Success is like the Alladinís magic lamp. Suddenly, the world is beautiful and people benevolent. Within a year-and-a-half, Iíve achieved a lot and there's so much more in the offing. Itís as if you touch mud and it turns gold. I envision my first home, my first car. Itís time for wishes to get fulfilled, but a loneliness persists. On the sets of Seeta Aur Geeta I meet Honey Irani. She is a large-hearted, outspoken and a cheerful girl. Within four months of meeting each other, we get married. I invite many of my fatherís friends for the wedding, but not my father. (There are certain wounds that even the magic of Alladinís lamp cannot heal Ė this can only happen with the passage of time). Within two years, we are blessed with two children, daughter Zoya and son Farhaan.

The next six years are swarmed with 12 successive superhits, awards, applause, magazine and newspaper interviews, photographs, money, parties, global travel, twinkling days and starry nights. Life turns into a techni-coloured dream. But like every dream, this one ends too. For the first time a film of ours flops. (There are many failures following this and many successes too but somehow the unadulterated happiness that comes out of debut success and the innocence of that joy is lost forever).

On August 18, 1976, my father expires. (Nine days prior to his death, he had presented me with his last book on which he had autographed and written, ĎYou will remember me when Iím no more.í He was right). Until now, I identified myself as a rebel and an angry son, but now Ė who am I? I look at myself and around me with a new perspective. Is this what I want out of life? Ė People around me are not aware but all those things that gave me joy until a few months ago appear fake and pretentious. Now, my heart is set on dreams, which in worldly terms seem meaningless. My bond with poetry is hereditary and my interest deep-rooted. I knew ever since I was an adolescent that I could, if I desired, write poetry. But I didnít. It was my way of protesting, of expressing hurt.

In 1979, I recite my first poem. By writing it, I make peace with my legacy. With my father. During the course of this period, I meet Shabana. Kaifi Azmiís daughter, Shabana also is returning to her roots. She too is troubled by thousands of queries she didnít stop to question earlier. Itís not surprising therefore that we are drawn towards each other. Slowly, a lot is changing within me. My partnership within the realm of the film industry ends. Those close to me are disturbed by the metamorphosis. In 1983, Honey and I separate. (My marriage with Honey ends but even a divorce cannot hamper our friendship. And if there is no trace of bitterness in our children despite our separation, then the credit goes to Honey. Today, Honey is a successful film writer and my good friend. In this world, there are very few people whom I hold in such high esteem as I hold Honey).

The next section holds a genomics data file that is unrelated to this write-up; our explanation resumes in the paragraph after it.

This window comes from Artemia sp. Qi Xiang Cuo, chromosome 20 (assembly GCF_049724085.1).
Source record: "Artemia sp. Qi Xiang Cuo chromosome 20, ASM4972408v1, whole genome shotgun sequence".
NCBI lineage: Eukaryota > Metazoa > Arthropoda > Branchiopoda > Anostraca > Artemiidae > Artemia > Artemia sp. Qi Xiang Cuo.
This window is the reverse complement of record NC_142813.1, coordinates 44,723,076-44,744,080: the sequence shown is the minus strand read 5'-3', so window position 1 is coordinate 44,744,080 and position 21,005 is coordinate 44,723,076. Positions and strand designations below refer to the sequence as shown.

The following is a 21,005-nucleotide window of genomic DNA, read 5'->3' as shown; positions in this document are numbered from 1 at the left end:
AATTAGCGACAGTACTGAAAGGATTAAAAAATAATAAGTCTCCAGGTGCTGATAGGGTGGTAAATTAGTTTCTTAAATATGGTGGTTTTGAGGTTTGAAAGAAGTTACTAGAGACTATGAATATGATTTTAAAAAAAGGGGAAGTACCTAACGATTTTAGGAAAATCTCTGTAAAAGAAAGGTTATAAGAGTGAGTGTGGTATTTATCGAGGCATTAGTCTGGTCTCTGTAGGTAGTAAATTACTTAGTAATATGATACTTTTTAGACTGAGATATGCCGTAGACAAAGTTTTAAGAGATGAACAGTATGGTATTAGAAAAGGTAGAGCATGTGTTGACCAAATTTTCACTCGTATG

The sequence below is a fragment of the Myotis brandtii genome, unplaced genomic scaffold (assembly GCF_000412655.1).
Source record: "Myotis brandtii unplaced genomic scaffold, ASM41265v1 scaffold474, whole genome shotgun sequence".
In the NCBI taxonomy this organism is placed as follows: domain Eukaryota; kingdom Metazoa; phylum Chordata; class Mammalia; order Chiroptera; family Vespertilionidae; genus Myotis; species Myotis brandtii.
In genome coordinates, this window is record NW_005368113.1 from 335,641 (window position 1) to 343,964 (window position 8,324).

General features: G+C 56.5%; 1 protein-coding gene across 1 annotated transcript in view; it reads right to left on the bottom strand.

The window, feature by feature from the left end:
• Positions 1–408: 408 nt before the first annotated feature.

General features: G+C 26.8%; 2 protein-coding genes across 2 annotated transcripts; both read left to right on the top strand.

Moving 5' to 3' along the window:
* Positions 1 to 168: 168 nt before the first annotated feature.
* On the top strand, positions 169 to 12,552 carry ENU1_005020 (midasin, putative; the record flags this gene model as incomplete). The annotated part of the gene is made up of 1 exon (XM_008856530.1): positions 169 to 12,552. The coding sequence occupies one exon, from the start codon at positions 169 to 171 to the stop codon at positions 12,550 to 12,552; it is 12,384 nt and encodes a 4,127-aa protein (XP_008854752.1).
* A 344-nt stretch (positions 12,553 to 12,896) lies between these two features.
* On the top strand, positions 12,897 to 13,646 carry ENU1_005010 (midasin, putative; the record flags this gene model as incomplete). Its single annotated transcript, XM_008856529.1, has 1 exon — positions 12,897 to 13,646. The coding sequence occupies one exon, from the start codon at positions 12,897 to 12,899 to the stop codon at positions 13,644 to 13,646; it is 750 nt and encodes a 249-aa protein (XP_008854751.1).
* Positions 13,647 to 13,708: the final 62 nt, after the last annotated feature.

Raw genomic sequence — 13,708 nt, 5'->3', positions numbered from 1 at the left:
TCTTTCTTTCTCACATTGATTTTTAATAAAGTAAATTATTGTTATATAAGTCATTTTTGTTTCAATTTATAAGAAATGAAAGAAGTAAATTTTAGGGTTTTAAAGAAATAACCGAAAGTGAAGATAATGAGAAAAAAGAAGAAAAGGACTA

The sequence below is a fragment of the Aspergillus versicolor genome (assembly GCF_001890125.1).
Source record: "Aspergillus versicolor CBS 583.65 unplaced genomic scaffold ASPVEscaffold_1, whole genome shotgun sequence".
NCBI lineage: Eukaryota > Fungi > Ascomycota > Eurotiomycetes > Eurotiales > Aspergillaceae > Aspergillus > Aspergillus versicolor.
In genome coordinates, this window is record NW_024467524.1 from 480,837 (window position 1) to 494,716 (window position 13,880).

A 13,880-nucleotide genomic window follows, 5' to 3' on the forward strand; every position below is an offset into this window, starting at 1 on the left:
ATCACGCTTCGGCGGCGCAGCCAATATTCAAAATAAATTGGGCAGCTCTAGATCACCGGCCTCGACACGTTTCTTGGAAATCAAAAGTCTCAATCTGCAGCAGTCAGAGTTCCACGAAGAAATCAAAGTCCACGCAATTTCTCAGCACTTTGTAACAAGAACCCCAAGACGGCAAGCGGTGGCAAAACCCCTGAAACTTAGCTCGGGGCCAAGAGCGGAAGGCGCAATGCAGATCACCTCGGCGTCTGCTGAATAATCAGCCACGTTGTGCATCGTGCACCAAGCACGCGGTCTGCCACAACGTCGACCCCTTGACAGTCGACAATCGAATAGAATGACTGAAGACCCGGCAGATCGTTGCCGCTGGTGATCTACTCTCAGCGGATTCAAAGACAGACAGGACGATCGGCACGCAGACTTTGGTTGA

Itís taken a decision but for many years after leaving home, my existence was a Ďlifespan spent in a hotel, to die in a hospitalí. I was always a heavy drinker but then I began drinking even more. This is one phase of my life I deeply regret. If people have tolerated me during this phase, itís their generosity. I would have perhaps drunk myself to deterioration, but one morning, words of a dear one touch me deeply. Ever since, I resolve never to touch alcohol again. I havenít and never will.

Today, after so many years, when I reflect upon my life, it feels like the river gushing down over the mountains, dashing against boulders, finding its way through the rocky paths, bouncing, exploding upwards, yet careful of finding its level. The river has now found its shore, is calm and stable.

My kids Zoya and Farhaan have grown-up and are about to begin a life of their own. In their sparkling eyes, I see dreams of the coming days. Salman, my younger brother is a successful psychoanalyst in America, author of many books, a good poet and a father of two well-bred children. Life was equally tough for him but with hard work and dedication he accomplished his goal and is today on the road to progress. Iím happy. So is Shabana, who is not just my wife but also m beloved. She is the owner of a beautiful heart and a priceless mind. ĎShe belongs to the world I live in.í This line if it wasnít written by Mazaaz many years ago, I would have written for Shabana. Life is kind to me, but one particular childhood memory haunts me even today Ė I remember January 18, 1953 vividly. City: Lucknow Ė My maternal grandfatherís home. My sobbing aunt holds my and my six-and-a-half-year old brother Salmaanís hand and leads us to large room where many women are seated on the ground. Covered with a white cloth, her face revealed; lay the body of my mother. Seated near her, my grandmother is weeping quietly. Two women are consoling her. My aunt takes us closer to the body and asks us to see our mother for the last time. Only yesterday, I have turned eight. I understand. I know what death means. I look at my mother carefully so that I can etch her face into my memory for eternity. My aunt is saying, ĎPromise her that you will become something in life, that you will do something in life.í Iím unable to say anything. I just keep staring at my mother and then some woman covers her face with the white cloth.

Itís not as if I didnít achieve anything in life, but then a thought crops my mind. I havenít accomplished even a quarter of what Iím capable of. An unsettling feeling that ensues as a result of this, somehow never seems to go. Ö
Published in ScreenIndia. How can I explain my fascination about Javed Akhtar's works? I like everything he wrote. Read this one.. I am sure it leaves you very emotional.